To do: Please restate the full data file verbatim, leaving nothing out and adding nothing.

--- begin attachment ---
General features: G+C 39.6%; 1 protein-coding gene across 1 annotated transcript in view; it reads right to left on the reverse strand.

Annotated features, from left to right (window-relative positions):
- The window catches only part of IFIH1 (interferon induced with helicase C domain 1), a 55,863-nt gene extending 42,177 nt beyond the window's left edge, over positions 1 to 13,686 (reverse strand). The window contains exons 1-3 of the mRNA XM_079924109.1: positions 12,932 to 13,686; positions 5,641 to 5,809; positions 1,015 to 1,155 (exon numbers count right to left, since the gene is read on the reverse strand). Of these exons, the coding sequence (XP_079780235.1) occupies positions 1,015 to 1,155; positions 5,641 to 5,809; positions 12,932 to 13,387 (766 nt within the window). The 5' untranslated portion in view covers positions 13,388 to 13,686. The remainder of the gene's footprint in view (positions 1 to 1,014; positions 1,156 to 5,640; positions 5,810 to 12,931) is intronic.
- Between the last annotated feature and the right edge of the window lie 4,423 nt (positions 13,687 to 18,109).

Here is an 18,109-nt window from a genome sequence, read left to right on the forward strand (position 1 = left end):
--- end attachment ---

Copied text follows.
General features: G+C 39.6%; 1 protein-coding gene across 1 annotated transcript in view; it reads right to left on the reverse strand.

Annotated features, from left to right (window-relative positions):
- The window catches only part of IFIH1 (interferon induced with helicase C domain 1), a 55,863-nt gene extending 42,177 nt beyond the window's left edge, over positions 1 to 13,686 (reverse strand). The window contains exons 1-3 of the mRNA XM_079924109.1: positions 12,932 to 13,686; positions 5,641 to 5,809; positions 1,015 to 1,155 (exon numbers count right to left, since the gene is read on the reverse strand). Of these exons, the coding sequence (XP_079780235.1) occupies positions 1,015 to 1,155; positions 5,641 to 5,809; positions 12,932 to 13,387 (766 nt within the window). The 5' untranslated portion in view covers positions 13,388 to 13,686. The remainder of the gene's footprint in view (positions 1 to 1,014; positions 1,156 to 5,640; positions 5,810 to 12,931) is intronic.
- Between the last annotated feature and the right edge of the window lie 4,423 nt (positions 13,687 to 18,109).

Here is an 18,109-nt window from a genome sequence, read left to right on the forward strand (position 1 = left end):